Frozen Shoulder: How to recognize this uncomfortable shoulder condition?
The shoulder is the only joint in the body that can freeze up and stop functioning, which is a surprising fact that nobody seems to understand fully.
Frozen shoulder, medically known as Adhesive capsulitis, is a painful shoulder condition that limits the range of motion. It can occur mysteriously, out of nowhere, or it can be a result of some other health condition or disease such as diabetes. The frozen shoulder can also occur after a trauma to shoulder, such as a direct fall on it, and it can also follow a long period of immobilization.
Regardless of the cause, the symptoms always remain the same: pain that causes discomfort and increases over time and stiffness that makes the movement difficult or impossible.
The pain typically originates in the shoulder joint, and without treatment, it spreads to the muscles that wrap the top of the arm.
How to recognize the frozen shoulder?
This shoulder conditions an extremely common one, yet it’s still hard to diagnose it correctly and treat it adequately.
Frozen shoulder tends to pull the rounded head of the humerus (upper arm bone) further into its socket. Therefore, orthopedic professionals consider the nature of the frozen shoulder as a biological glitch, or simply, a mechanical breakdown.
While orthopedic professionals haven’t reached common ground on the reasons why the shoulder freezes, numerous health experts link the frozen shoulder to underlying health conditions. Still, the signs of frozen shoulder occur moderately, and they slowly worsen over time.
The frozen shoulder has three stages, and they all have specific symptoms and a timeline.
In the freezing stage, symptoms start to develop slowly. The pain occurs in the shoulder and is consistent while moving the arm. Over time, the pain becomes more intense, and for most patients, the pain level especially increases during night time. Moreover, shoulder movements become limited, and often, in this stage, patients can barely lift their arm. Typically, the freezing stage can last up to 9 months, even longer in more severe cases.
In the second phase, the stiffness becomes a leading symptom. The pain slowly begins to subside. However, moving the arm is more complicated than in the freezing stage. As the movement becomes more difficult, it gets harder to go through everyday activities. During the frozen phase, patients may experience specific lifestyle changes. For most patients, this phase lasts somewhere between four and twelve months.
During the third and last phase, the stiffness slowly subsides, and the shoulder gains back its mobility. This phase can last up to two years, depending on the severity of the condition.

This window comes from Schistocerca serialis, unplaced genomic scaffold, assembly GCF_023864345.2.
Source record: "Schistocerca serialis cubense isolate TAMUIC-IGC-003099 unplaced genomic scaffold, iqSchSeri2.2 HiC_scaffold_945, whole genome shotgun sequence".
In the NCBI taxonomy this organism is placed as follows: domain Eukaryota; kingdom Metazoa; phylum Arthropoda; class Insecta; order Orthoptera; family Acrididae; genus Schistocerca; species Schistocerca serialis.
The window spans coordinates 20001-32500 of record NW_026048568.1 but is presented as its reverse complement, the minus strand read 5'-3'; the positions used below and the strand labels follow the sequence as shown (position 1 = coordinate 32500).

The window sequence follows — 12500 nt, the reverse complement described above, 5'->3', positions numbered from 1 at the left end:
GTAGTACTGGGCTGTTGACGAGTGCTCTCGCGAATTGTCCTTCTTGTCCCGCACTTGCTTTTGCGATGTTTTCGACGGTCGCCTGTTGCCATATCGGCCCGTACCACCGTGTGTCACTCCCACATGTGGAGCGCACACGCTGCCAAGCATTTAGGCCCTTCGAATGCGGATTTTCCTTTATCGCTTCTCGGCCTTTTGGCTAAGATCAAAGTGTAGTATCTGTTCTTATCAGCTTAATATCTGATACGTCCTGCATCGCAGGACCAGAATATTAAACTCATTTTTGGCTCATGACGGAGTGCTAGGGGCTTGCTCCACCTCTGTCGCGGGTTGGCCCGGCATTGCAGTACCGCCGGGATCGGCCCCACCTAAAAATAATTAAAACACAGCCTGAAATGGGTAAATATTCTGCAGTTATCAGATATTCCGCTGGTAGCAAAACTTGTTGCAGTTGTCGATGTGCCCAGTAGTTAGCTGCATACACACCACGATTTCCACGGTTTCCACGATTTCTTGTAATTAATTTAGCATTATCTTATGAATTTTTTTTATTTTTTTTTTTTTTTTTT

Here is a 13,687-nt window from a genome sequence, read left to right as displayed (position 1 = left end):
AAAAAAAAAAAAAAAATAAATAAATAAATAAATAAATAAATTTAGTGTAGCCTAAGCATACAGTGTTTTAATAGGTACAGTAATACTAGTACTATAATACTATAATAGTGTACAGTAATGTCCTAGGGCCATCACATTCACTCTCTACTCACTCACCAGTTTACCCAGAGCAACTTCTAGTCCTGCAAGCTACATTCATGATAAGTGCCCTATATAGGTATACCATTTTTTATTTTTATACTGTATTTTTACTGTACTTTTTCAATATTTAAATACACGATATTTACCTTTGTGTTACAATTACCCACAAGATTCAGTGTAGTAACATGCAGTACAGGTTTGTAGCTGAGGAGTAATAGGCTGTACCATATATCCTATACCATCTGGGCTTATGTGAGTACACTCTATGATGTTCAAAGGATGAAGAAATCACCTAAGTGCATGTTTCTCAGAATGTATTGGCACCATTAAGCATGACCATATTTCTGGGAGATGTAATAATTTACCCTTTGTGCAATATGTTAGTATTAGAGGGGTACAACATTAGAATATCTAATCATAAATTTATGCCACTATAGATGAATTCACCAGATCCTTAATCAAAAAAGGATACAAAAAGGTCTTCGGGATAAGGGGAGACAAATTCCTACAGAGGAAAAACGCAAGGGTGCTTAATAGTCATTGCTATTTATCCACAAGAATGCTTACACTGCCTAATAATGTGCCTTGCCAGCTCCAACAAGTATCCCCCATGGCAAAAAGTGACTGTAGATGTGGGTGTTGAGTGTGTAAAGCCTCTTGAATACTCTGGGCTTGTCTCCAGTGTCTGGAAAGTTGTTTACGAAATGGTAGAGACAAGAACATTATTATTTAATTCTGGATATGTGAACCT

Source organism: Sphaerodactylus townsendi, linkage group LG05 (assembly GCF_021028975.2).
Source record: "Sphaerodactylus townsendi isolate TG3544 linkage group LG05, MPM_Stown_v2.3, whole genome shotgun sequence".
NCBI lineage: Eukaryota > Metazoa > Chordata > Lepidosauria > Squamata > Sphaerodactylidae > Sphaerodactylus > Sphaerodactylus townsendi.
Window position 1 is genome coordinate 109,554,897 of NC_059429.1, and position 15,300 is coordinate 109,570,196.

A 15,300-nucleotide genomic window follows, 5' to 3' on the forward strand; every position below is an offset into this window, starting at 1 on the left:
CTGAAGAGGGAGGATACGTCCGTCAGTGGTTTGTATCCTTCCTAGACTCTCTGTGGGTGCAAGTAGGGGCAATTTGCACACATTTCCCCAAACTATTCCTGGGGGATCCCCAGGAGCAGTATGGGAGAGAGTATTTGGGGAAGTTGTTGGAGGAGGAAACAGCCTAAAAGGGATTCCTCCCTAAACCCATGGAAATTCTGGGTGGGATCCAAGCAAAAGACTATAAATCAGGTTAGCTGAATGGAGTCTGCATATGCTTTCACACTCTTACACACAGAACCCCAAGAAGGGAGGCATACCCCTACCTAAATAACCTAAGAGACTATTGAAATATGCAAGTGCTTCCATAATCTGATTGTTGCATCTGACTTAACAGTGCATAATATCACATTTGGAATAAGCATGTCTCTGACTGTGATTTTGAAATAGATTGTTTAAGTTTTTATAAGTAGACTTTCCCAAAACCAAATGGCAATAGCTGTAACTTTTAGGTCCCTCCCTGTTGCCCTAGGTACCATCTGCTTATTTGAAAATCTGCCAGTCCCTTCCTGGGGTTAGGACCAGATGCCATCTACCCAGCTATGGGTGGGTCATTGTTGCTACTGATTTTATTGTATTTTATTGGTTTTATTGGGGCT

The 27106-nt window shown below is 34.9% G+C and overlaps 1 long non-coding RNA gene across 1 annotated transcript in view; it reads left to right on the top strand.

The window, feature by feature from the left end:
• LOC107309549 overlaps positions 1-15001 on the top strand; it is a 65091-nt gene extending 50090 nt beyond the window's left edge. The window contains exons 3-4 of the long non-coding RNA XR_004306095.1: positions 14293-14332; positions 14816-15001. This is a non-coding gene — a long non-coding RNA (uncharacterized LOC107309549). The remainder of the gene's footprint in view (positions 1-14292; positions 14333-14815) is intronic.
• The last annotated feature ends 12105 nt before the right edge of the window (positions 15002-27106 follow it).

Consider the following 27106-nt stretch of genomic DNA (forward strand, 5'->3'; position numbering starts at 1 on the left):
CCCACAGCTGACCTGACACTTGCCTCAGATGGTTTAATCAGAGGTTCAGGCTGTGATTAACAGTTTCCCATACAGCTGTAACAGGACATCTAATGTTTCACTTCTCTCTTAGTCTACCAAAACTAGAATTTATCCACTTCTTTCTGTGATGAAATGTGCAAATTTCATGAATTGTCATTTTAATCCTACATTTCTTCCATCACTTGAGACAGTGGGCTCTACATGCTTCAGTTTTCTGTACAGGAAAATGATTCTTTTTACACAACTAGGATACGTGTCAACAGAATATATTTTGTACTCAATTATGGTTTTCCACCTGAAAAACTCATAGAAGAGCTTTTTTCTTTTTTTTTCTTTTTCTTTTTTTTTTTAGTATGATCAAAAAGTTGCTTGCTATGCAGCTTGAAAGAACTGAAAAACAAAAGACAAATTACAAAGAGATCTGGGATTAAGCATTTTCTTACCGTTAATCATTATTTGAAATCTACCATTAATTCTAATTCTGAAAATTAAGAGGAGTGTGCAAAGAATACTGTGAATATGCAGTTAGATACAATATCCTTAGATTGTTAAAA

How to tell if the shoulder is frozen?
There is still no one typical test performed to diagnose and confirm the frozen shoulder. Orthopedic doctors usually observe the shoulder range of motions. Furthermore, they also take into consideration the overall health of the patient and check for any underlying health condition.
“If the shoulder feels “stuck” where it is very difficult to bring it behind your back, and you have a history of diabetes or thyroid disease, you might have a frozen shoulder,” says Dr. Armin Tehrany, one of the top New York shoulder doctors.
Following are a few simple steps that can reveal a frozen shoulder:
- Lifting the arms overhead – if this movement is painful and the highest point the arm goes is being parallel to the floor, then most likely, the patient suffers a frozen shoulder. Additionally, at this point, the shoulder blade will rise unnaturally, and the pain will start moving towards the ear.
- Lifting the arms to the side – if the arm goes up to the point that is just level with the floor, and if it is painful, then the patient may have a frozen shoulder.
- Rotating the arms with bent elbows – if the patient feels pain while rotating the arms out with elbows bent at 90 degrees and tucked into the side, then the patient has a frozen shoulder.
Treatment of frozen shoulder
In most patients, the treatment of frozen shoulder includes medications to alleviate and control the pain, and preserving the range of motions in the shoulder. Furthermore, exercises provided by a physical therapist can immensely help the joint to recover better and sooner.
While most patients with frozen shoulder recover in 12 to 18 months, severe cases with resistant symptoms may require a treatment that may even include surgery.
Steroid injections are very effective in the early stages of the frozen shoulder. They help the shoulder as they decrease pain and improve shoulder mobility.
Another solution is joint distension. By injecting sterile water into the joint capsule, the shoulder joint becomes able to stretch, thus makes it easier to move the joint.
In the later stages, when the shoulder is stiff and immobile, shoulder manipulation may help the patient. In shoulder manipulation, the surgeon moves and rotates the arm in different directions to help loosen the tightened tissue. To make the treatment bearable, the orthopedic surgeons usually perform the manipulation under general anesthesia.
Even though surgery for frozen shoulder is rare, in complex cases where no other treatment worked, the doctor may recommend surgery. The goal of the surgery is to remove scar tissue and adhesions from inside the shoulder joint. Typically, the surgery is arthroscopic, and patients experience a smooth and speedy recovery.